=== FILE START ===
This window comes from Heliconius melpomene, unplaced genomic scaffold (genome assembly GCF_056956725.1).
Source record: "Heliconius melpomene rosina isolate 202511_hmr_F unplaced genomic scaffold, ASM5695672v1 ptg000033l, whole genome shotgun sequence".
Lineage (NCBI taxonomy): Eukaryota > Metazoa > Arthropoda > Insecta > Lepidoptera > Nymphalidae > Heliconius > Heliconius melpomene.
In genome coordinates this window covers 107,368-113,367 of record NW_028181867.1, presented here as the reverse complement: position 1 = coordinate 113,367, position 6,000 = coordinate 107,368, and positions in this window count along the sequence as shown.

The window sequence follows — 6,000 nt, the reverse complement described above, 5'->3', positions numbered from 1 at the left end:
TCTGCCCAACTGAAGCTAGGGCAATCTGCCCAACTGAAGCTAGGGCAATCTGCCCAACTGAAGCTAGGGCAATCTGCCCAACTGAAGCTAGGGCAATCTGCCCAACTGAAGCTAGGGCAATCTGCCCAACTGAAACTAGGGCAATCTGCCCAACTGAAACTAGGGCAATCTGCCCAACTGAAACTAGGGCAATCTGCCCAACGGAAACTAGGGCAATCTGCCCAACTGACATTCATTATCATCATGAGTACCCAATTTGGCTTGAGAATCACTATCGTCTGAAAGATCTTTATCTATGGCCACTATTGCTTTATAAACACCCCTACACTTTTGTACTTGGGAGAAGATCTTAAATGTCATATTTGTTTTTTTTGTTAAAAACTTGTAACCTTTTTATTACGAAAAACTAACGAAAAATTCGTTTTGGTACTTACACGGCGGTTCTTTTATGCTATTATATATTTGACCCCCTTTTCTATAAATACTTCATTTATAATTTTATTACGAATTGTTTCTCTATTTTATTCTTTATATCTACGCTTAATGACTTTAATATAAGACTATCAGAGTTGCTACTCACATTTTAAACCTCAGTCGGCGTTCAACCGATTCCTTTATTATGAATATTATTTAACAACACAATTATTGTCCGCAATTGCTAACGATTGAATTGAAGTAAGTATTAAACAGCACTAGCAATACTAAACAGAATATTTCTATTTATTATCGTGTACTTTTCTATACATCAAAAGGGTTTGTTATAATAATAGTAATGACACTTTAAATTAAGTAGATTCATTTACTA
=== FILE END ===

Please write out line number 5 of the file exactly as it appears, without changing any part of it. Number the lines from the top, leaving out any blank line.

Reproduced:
The window sequence follows — 6,000 nt, the reverse complement described above, 5'->3', positions numbered from 1 at the left end: